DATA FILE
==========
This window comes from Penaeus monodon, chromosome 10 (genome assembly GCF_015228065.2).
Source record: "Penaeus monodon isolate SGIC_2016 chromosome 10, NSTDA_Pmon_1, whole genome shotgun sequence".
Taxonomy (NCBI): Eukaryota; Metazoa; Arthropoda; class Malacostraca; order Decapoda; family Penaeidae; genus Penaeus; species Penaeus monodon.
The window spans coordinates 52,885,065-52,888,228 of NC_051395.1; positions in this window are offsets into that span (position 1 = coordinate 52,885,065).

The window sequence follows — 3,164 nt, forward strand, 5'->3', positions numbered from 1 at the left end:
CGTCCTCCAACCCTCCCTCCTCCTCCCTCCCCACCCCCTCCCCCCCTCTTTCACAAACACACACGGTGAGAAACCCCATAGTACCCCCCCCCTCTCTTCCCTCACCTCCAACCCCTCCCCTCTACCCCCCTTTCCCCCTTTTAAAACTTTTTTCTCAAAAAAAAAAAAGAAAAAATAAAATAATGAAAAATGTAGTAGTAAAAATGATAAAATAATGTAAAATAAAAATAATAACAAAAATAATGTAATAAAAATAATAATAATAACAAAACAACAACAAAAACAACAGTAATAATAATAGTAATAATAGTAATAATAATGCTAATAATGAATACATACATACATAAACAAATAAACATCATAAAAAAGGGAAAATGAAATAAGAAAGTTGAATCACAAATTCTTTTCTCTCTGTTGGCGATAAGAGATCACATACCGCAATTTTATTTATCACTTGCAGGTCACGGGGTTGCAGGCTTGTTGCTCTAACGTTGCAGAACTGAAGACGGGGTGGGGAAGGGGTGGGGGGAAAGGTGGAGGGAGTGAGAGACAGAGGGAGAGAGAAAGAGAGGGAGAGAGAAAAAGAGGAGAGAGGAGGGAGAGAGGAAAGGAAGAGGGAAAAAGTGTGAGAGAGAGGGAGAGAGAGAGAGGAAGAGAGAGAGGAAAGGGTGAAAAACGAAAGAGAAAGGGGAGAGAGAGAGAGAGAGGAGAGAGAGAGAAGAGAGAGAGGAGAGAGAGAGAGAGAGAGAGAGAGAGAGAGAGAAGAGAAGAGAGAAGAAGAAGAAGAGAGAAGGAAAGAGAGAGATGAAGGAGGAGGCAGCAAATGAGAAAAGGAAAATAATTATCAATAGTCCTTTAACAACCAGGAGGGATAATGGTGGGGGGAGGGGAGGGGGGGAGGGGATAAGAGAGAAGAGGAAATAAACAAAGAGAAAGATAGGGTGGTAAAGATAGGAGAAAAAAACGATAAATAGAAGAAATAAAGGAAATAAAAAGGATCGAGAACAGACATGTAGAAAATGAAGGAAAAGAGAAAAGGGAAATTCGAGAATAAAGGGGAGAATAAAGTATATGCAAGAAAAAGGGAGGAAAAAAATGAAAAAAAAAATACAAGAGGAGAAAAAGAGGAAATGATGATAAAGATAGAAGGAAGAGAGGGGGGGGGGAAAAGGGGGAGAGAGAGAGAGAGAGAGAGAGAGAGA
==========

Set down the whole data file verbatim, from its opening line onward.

This window comes from Penaeus monodon, chromosome 10 (genome assembly GCF_015228065.2).
Source record: "Penaeus monodon isolate SGIC_2016 chromosome 10, NSTDA_Pmon_1, whole genome shotgun sequence".
Taxonomy (NCBI): Eukaryota; Metazoa; Arthropoda; class Malacostraca; order Decapoda; family Penaeidae; genus Penaeus; species Penaeus monodon.
The window spans coordinates 52,885,065-52,888,228 of NC_051395.1; positions in this window are offsets into that span (position 1 = coordinate 52,885,065).

The window sequence follows — 3,164 nt, forward strand, 5'->3', positions numbered from 1 at the left end:
CGTCCTCCAACCCTCCCTCCTCCTCCCTCCCCACCCCCTCCCCCCCTCTTTCACAAACACACACGGTGAGAAACCCCATAGTACCCCCCCCCTCTCTTCCCTCACCTCCAACCCCTCCCCTCTACCCCCCTTTCCCCCTTTTAAAACTTTTTTCTCAAAAAAAAAAAAGAAAAAATAAAATAATGAAAAATGTAGTAGTAAAAATGATAAAATAATGTAAAATAAAAATAATAACAAAAATAATGTAATAAAAATAATAATAATAACAAAACAACAACAAAAACAACAGTAATAATAATAGTAATAATAGTAATAATAATGCTAATAATGAATACATACATACATAAACAAATAAACATCATAAAAAAGGGAAAATGAAATAAGAAAGTTGAATCACAAATTCTTTTCTCTCTGTTGGCGATAAGAGATCACATACCGCAATTTTATTTATCACTTGCAGGTCACGGGGTTGCAGGCTTGTTGCTCTAACGTTGCAGAACTGAAGACGGGGTGGGGAAGGGGTGGGGGGAAAGGTGGAGGGAGTGAGAGACAGAGGGAGAGAGAAAGAGAGGGAGAGAGAAAAAGAGGAGAGAGGAGGGAGAGAGGAAAGGAAGAGGGAAAAAGTGTGAGAGAGAGGGAGAGAGAGAGAGGAAGAGAGAGAGGAAAGGGTGAAAAACGAAAGAGAAAGGGGAGAGAGAGAGAGAGAGGAGAGAGAGAGAAGAGAGAGAGGAGAGAGAGAGAGAGAGAGAGAGAGAGAGAGAGAAGAGAAGAGAGAAGAAGAAGAAGAGAGAAGGAAAGAGAGAGATGAAGGAGGAGGCAGCAAATGAGAAAAGGAAAATAATTATCAATAGTCCTTTAACAACCAGGAGGGATAATGGTGGGGGGAGGGGAGGGGGGGAGGGGATAAGAGAGAAGAGGAAATAAACAAAGAGAAAGATAGGGTGGTAAAGATAGGAGAAAAAAACGATAAATAGAAGAAATAAAGGAAATAAAAAGGATCGAGAACAGACATGTAGAAAATGAAGGAAAAGAGAAAAGGGAAATTCGAGAATAAAGGGGAGAATAAAGTATATGCAAGAAAAAGGGAGGAAAAAAATGAAAAAAAAAATACAAGAGGAGAAAAAGAGGAAATGATGATAAAGATAGAAGGAAGAGAGGGGGGGGGGAAAAGGGGGAGAGAGAGAGAGAGAGAGAGAGAGAGA